CYBERJAYA: A new car scrappage programme, designed to encourage people to turn in their old cars for cash, may help boost sales for automakers.
The Malaysian Automotive Institute (MAI) has projected that the “cash for clunkers” scheme could lift total industry volume (TIV) by as much as 50,000 new cars, if implemented this year.
“We are now in talks with other Government agencies such as the Finance Ministry, other related Government bodies and the original equipment manufacturers (OEMs). This is to ensure that if the cash for clunkers scheme is approved, vehicles will be recycled properly and not be simply dumped in the yard,” its chief executive officer M Madani Sahari said at a presentation today.
Such a similar policy had been introduced by Proton in 2009 under a voluntary scrapping policy, in which both the Government and manufacturer equally shared the cost of forking out rebates to the consumer.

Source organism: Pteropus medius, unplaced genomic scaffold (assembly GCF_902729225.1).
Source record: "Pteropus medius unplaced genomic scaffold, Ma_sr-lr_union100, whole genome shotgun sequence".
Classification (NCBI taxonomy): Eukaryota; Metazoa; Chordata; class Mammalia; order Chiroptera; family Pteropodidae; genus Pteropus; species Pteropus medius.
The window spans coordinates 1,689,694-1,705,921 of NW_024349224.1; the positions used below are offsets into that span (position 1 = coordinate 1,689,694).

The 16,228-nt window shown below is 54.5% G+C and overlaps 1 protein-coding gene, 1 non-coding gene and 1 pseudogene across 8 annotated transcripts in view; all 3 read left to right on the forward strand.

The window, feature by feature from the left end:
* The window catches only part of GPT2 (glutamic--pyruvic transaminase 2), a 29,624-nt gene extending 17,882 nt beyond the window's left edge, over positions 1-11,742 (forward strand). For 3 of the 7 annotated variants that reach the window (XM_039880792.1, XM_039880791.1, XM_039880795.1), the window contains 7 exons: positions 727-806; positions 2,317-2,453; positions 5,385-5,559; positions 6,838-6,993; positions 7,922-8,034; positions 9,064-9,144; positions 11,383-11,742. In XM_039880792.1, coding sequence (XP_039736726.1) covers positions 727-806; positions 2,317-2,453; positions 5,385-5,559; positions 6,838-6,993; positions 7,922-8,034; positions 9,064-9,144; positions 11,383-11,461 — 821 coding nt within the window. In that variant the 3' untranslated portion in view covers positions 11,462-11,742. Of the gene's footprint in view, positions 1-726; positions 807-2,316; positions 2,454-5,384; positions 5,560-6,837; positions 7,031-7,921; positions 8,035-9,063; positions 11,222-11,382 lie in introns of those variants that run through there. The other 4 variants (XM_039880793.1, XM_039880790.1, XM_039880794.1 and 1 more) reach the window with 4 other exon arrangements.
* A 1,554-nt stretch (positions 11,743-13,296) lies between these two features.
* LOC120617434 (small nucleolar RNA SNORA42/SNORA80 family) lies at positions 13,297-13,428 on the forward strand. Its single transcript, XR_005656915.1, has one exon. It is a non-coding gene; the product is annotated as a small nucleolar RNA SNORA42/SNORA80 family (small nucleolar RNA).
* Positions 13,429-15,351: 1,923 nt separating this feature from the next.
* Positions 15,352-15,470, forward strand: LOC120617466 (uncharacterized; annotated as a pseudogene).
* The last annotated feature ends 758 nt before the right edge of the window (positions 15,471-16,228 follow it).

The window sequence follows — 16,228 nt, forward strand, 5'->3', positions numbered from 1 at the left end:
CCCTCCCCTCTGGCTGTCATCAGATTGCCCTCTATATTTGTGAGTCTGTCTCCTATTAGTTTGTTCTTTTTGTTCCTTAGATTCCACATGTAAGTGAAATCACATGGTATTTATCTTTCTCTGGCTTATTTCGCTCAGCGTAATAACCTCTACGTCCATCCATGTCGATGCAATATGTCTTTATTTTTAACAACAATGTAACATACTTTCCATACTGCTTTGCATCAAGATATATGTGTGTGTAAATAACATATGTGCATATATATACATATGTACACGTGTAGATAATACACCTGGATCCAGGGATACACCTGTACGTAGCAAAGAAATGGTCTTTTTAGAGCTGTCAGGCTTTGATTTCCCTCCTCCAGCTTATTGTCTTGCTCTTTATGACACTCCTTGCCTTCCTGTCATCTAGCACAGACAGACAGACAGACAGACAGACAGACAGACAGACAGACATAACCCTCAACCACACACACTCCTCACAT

“We are now studying the viability of such programmes on whether both the Government and the OEMs can afford to continue forking out such similar amounts,” Madani said.
He said cars that were going to be scrapped under the scheme would need to be recycled properly, cleaned, oiled and so on without adversely affecting the environment. The recycled components can be retrieved again and reintroduced into the eco-system as second-hand spare parts.
Madani estimates that the cash for clunkers programme could give the industry a one-time annual sales volume boost of 10%.
On this new consideration, the TIV of the automotive industry in Malaysia could outperform MAI’s initial TIV forecast of 700,000 units, which already is an increase of 5.1% from 2014’s TIV of 665,675 units.
“The TIV may increase to more than 750,000 units should such a scheme be approved and is viable. This not only needs Government approval, but the OEMs too need to see that it is viable for their operations,” Madani said. - DANIEL KHOO